Pathologists use a semiquantitative scoring system (NAS or SAF score) to facilitate the reporting of disease severity and
evolution. Similar scores are applied for the same purposes in rodents. Histological scores have inherent inter- and intraobserver variability and yield discrete and not continuous values. Here we performed an automatic numerical quantification of NASH features on liver sections in common preclinical NAFLD/NASH models. High-fat diet-fed foz/foz mice (Foz HF) or wild-type mice (WT HF) known to develop progressive NASH or an uncomplicated steatosis, respectively, and C57Bl6 mice fed a choline-deficient high-fat diet (CDAA) to induce steatohepatitis were analyzed at various time points. Automated software image analysis of steatosis, inflammation, and fibrosis was performed on digital images from entire liver sections.
Data obtained were compared with the NAS score, biochemical quantification, and gene expression. As histologically
assessed, WT HF mice had normal liver up to week 34 when they harbor mild steatosis with if any, little inflammation. Foz
HF mice exhibited grade 2 steatosis as early as week 4, grade 3 steatosis at week 12 up to week 34; inflammation and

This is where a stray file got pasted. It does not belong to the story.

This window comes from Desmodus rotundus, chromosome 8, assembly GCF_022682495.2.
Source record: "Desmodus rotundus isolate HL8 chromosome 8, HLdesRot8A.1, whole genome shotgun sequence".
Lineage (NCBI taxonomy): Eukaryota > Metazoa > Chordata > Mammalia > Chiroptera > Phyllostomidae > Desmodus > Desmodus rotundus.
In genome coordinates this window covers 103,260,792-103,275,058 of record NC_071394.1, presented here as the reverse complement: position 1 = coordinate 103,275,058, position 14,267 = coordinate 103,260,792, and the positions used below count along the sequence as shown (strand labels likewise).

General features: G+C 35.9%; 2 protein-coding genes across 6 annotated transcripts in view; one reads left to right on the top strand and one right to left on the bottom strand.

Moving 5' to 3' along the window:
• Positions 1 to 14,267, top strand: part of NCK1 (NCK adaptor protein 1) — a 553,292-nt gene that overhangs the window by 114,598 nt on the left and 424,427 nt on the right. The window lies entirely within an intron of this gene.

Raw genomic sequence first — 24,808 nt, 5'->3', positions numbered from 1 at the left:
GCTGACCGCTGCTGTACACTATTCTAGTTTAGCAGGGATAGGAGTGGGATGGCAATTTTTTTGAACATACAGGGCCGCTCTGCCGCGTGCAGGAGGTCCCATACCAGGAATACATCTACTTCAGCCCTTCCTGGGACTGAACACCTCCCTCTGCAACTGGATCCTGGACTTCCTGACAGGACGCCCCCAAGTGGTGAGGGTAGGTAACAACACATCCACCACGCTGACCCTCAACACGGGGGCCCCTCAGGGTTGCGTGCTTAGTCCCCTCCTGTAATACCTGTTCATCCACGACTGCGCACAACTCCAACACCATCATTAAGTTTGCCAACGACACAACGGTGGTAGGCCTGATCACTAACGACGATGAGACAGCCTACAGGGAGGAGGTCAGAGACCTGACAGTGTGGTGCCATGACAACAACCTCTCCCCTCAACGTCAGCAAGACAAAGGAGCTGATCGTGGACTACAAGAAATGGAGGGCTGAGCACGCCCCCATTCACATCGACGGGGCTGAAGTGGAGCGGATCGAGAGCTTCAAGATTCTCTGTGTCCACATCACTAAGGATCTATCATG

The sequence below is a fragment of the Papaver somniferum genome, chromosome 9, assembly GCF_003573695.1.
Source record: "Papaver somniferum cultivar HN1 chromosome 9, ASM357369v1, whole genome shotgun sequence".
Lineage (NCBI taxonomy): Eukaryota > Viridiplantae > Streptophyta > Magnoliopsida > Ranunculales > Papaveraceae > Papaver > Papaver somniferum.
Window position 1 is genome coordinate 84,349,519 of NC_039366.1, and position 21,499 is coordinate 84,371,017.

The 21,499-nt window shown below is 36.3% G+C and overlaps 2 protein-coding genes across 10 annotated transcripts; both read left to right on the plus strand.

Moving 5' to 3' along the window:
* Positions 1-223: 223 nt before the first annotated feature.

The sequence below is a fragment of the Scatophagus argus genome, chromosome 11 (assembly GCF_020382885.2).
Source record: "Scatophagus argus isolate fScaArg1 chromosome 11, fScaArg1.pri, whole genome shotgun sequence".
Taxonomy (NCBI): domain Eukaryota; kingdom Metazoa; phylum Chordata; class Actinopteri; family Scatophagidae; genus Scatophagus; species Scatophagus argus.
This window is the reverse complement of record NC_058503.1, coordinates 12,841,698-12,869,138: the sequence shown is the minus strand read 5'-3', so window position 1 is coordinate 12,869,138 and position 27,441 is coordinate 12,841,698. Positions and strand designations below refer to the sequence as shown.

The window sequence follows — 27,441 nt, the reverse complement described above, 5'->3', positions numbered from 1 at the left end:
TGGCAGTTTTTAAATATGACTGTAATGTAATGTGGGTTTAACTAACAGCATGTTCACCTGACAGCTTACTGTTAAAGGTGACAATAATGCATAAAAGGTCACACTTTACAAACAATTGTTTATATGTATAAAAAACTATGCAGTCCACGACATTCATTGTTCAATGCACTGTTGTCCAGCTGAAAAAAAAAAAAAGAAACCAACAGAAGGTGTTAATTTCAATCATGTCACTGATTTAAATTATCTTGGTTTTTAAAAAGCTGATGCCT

ballooning increased gradually with time. Automated measurement of steatosis (macrovesicular steatosis area) revealed a
strong correlation with steatosis scores (r = 0.89), micro-CT liver density, liver lipid content (r = 0.89), and gene expression
of CD36 (r = 0.87). Automatic assessment of the number of F4/80-immunolabelled crown-like structures strongly correlated with conventional inflammatory scores (r = 0.79). In Foz HF mice, collagen deposition, evident at week 20 and progressing at week 34, was automatically quantified on picrosirius red-stained entire liver sections. The automated procedure also faithfully captured and quantitated macrovesicular steatosis, mixed inflammation, and pericellular fibrosis in CDAAinduced steatohepatitis. In conclusion, the automatic numerical analysis represents a promising quantitative method to rapidly monitor NAFLD activity with high-throughput in large preclinical studies and for accurate monitoring of disease evolution.